“It’s a good thing we are having this review. I want you to do well,” says the professor who marks 22 years on campus this year.
“So far, he’s the best one I’ve had,” said James Martin, 19, of New Jersey, about Father Conwill. As a professor, he makes sure his lessons on history get into your head, said Martin, a first-year student.
Raised by an educator mother in Louisville, Ky., Father Conwill said students at the college that began as a Baptist seminary are like “surrogate sons.”
A priest for the San Diego Diocese, Father Conwill was drawn to the historically black college’s mission to educate black men while getting his doctorate at Emory University. He learned of the long list of great achievers from Morehouse, from filmmaker Spike Lee to Dr. David Satcher, a former U.S. surgeon general. Its most famous alumnus is Rev. Dr. Martin Luther King Jr., class of 1948.
“Students need role models. Many may have never encountered a priest. I have the opportunity to break down many stereotypes and misconceptions they may have about Catholic priests,” said the priest, who was ordained in 1973.
Neither of the priest-professors wore a black-and-white clerical collar on campus. The two teachers handle their identity on campus differently.
Father Flynn dressed during a recent visit the part of the existential philosopher with his black turtleneck and brown cardigan. Earlier that morning, he hosted a prayer group with a handful of Emory faculty, most of the members non-Catholic. He said graduate students and colleagues know he is a priest, but he doesn’t announce it to his undergraduates.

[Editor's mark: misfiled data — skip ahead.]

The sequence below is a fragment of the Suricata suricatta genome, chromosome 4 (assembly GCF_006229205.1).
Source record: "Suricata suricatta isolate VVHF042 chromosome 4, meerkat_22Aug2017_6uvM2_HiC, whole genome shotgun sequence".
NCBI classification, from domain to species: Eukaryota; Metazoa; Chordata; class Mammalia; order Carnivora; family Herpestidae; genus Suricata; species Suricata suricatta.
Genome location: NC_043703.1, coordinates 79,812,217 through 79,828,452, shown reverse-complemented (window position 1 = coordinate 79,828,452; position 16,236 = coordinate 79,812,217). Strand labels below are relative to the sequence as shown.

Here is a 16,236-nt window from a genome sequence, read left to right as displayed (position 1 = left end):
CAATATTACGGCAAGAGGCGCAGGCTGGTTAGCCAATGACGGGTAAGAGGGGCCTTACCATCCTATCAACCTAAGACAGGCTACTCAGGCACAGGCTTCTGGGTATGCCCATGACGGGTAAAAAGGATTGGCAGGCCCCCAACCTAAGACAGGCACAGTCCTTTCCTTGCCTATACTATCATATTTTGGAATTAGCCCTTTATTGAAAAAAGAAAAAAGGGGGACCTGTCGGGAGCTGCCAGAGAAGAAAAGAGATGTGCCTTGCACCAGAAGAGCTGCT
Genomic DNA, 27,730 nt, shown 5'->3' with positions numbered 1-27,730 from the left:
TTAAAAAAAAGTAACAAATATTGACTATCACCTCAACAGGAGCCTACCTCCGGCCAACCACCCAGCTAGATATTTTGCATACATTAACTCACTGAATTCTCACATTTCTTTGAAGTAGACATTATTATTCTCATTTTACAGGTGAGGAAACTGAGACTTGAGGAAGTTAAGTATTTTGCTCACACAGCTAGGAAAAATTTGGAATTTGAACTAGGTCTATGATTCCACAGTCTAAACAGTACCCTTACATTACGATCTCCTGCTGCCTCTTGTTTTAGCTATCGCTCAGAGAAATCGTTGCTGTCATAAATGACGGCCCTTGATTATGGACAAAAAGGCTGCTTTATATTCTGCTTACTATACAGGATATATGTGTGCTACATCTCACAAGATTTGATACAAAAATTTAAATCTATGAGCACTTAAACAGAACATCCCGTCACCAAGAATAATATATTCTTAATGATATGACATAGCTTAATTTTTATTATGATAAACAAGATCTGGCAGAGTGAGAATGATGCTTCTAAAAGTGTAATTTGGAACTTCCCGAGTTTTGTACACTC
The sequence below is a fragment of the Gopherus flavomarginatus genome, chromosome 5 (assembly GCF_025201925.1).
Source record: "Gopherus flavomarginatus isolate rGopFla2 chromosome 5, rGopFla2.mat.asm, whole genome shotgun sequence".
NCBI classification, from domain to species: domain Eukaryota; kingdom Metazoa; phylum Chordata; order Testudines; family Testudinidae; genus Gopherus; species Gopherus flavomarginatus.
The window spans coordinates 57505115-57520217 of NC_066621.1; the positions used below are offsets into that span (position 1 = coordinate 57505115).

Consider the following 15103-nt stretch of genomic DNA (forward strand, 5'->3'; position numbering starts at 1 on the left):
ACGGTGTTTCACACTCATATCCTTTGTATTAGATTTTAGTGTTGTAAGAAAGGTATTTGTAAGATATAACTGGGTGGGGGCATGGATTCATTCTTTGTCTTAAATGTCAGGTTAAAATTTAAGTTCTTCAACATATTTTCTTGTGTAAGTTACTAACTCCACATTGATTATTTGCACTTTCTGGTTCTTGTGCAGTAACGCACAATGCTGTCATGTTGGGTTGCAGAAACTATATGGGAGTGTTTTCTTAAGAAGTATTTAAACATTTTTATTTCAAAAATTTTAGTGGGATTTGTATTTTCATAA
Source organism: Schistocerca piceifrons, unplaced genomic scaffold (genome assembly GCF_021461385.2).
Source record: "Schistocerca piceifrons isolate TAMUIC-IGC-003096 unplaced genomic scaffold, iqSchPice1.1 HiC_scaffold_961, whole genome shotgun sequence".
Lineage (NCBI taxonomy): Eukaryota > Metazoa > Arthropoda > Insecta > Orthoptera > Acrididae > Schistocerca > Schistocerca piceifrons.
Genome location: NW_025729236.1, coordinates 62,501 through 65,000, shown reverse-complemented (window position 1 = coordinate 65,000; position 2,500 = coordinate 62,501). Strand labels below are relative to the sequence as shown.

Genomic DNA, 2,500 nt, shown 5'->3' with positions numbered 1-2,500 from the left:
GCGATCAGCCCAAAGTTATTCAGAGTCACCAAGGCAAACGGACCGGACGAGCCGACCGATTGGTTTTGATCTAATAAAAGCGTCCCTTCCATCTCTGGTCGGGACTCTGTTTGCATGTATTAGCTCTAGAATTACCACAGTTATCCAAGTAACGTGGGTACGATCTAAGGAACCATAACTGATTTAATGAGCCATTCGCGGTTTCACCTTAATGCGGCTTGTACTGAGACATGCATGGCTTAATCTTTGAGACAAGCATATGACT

“It adds a certain amount of mystery,” he said, smiling.
A student in his existentialism class called him “incredibly impassioned” in the classroom.
“He does a really good job of not depending on God for everything (in his teaching) because that wouldn’t be fair,” said Alexandra Maravich, a junior. She had heard rumors that he was a priest, but it hadn’t come up, said Maravich.
Professor John Stuhr, the chairman of the philosophy department, said Father Flynn is an excellent scholar and the matter of him serving as a priest is irrelevant.
“He is a quiet, mild-mannered, humble guy, but his international reputation and standing as a scholar is very large,” said Stuhr. He joked that if it were possible he would like to clone Father Flynn.
He runs the classroom pushing students to think about subjects, not as a place to indoctrinate, he said.
On the other hand, Father Conwill is known on campus as a priest. Putting on his cross daily during morning prayer reminds him of his commitment to Christ, he said.
Combining his background as a priest with anthropology and history gives him a unique perspective on campus, he said. Now, Father Conwill is doing research on the Knights of Peter Claver.
Both men celebrate Mass and provide the sacraments around the archdiocese. Father Conwill is a popular speaker, traveling nearly monthly to parishes and conferences. Father Flynn holds bi-ritual faculties so he can celebrate the Byzantine liturgy at St. John Chrysostom Melkite Church in Atlanta.
Said Father Conwill: “I love being a priest and minister of the sacraments. I love being a professor. I love doing exactly what I am doing and cannot imagine myself being more fulfilled in this life than this! Amen.”